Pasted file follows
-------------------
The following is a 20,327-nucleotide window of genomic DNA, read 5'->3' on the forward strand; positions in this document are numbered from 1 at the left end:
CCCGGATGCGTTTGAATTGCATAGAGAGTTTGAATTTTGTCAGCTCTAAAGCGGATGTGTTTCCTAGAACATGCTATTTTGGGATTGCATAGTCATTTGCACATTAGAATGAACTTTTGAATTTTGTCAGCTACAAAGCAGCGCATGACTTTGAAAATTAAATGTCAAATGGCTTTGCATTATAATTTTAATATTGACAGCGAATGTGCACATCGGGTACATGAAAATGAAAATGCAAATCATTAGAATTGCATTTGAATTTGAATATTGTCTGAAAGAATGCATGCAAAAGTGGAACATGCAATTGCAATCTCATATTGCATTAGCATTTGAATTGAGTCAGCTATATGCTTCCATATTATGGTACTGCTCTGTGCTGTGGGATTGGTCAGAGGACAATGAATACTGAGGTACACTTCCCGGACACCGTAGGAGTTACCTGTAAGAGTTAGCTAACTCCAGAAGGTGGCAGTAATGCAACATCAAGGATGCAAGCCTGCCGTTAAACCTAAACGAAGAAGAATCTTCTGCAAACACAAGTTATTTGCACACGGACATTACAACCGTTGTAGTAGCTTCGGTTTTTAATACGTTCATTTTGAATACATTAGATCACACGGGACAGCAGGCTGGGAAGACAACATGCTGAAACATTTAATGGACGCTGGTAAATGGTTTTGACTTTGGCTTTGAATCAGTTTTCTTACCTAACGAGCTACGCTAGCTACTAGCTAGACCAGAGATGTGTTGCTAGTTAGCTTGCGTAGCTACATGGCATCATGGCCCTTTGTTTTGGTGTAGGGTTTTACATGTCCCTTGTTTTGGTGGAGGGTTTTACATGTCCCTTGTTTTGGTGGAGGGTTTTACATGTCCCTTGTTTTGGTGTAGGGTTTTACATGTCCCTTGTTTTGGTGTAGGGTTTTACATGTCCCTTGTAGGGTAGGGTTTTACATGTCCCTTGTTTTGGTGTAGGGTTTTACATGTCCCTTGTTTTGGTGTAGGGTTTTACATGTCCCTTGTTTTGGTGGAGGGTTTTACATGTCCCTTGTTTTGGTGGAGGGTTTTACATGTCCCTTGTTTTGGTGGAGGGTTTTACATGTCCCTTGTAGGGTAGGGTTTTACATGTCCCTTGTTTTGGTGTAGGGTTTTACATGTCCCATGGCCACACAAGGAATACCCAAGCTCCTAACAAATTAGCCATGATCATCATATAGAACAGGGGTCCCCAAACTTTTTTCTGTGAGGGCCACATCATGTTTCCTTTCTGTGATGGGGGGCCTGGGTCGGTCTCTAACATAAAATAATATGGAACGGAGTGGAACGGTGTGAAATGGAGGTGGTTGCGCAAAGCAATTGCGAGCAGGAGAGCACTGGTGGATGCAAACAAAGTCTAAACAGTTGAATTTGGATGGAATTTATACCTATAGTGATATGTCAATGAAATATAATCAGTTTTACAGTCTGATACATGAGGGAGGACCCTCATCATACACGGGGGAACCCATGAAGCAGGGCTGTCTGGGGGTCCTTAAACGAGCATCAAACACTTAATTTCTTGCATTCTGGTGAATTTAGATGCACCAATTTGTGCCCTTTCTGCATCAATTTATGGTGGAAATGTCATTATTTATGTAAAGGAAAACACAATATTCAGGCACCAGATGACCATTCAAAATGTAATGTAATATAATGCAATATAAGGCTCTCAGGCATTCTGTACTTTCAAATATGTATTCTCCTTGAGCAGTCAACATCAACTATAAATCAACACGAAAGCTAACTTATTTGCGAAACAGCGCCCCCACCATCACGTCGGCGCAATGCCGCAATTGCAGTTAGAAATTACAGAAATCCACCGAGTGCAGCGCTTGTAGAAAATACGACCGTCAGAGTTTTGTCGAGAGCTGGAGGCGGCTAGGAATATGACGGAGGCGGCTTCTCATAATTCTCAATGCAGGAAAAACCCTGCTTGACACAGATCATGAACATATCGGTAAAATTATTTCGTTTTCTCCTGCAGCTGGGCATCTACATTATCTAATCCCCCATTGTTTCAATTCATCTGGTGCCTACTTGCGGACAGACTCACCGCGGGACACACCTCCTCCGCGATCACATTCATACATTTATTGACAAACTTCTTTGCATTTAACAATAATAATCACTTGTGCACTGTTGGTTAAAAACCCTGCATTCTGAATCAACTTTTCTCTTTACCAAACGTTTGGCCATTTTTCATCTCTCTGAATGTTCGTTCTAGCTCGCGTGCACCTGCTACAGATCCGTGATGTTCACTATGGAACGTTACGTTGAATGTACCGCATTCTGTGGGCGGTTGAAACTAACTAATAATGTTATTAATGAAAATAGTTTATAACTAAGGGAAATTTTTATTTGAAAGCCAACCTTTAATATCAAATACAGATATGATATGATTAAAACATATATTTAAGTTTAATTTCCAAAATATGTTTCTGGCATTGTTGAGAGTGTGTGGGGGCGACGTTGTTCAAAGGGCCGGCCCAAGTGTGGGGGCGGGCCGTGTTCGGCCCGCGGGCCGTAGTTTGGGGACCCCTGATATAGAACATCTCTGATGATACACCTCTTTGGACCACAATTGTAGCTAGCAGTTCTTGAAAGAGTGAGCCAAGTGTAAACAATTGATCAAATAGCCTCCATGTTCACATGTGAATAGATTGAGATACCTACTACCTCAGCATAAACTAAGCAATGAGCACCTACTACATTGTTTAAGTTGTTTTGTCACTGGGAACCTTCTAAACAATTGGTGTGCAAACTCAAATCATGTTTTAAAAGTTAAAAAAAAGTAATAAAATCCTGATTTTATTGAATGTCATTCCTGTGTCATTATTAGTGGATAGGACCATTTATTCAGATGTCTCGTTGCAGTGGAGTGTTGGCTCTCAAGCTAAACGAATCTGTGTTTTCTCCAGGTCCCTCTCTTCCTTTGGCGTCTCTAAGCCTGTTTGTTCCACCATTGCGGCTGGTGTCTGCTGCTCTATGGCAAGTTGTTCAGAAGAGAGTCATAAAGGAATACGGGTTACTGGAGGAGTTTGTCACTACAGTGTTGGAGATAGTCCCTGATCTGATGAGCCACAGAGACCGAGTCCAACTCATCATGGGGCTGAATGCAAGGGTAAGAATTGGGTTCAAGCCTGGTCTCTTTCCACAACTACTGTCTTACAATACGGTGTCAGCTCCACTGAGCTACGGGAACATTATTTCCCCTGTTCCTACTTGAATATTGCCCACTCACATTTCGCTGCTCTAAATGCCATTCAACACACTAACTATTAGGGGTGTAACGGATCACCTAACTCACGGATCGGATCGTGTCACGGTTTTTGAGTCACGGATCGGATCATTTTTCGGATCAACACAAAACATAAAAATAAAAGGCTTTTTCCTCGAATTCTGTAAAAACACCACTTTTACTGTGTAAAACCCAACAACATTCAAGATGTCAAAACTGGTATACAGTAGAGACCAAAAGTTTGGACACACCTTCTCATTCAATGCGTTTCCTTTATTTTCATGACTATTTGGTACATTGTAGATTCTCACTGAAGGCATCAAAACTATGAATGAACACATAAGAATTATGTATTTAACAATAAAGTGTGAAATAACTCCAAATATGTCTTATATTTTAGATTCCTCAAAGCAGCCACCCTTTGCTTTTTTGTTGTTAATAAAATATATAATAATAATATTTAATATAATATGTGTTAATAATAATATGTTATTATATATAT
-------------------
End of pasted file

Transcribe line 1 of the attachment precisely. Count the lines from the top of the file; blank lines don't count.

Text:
The following is a 20,327-nucleotide window of genomic DNA, read 5'->3' on the forward strand; positions in this document are numbered from 1 at the left end: